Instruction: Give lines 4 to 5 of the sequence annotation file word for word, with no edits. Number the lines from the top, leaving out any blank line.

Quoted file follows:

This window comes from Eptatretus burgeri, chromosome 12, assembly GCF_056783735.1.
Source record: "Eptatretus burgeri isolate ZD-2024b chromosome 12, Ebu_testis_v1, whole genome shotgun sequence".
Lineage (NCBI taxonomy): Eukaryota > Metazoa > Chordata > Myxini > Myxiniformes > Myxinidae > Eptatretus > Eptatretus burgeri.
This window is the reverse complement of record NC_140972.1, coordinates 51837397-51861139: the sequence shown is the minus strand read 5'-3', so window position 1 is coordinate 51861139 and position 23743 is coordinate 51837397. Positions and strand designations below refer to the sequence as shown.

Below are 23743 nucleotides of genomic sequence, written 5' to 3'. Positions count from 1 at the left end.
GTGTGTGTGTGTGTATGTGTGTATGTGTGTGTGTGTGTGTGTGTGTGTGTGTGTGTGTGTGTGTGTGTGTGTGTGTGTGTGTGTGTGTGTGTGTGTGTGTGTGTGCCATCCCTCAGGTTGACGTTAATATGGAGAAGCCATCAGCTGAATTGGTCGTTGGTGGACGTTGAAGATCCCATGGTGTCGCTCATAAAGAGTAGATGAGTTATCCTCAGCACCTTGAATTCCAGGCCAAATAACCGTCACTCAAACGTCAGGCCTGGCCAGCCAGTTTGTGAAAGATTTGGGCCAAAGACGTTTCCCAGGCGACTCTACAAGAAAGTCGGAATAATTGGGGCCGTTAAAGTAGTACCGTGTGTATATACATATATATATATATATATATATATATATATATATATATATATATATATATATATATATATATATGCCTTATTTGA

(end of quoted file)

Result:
This window is the reverse complement of record NC_140972.1, coordinates 51837397-51861139: the sequence shown is the minus strand read 5'-3', so window position 1 is coordinate 51861139 and position 23743 is coordinate 51837397. Positions and strand designations below refer to the sequence as shown.

Below are 23743 nucleotides of genomic sequence, written 5' to 3'. Positions count from 1 at the left end.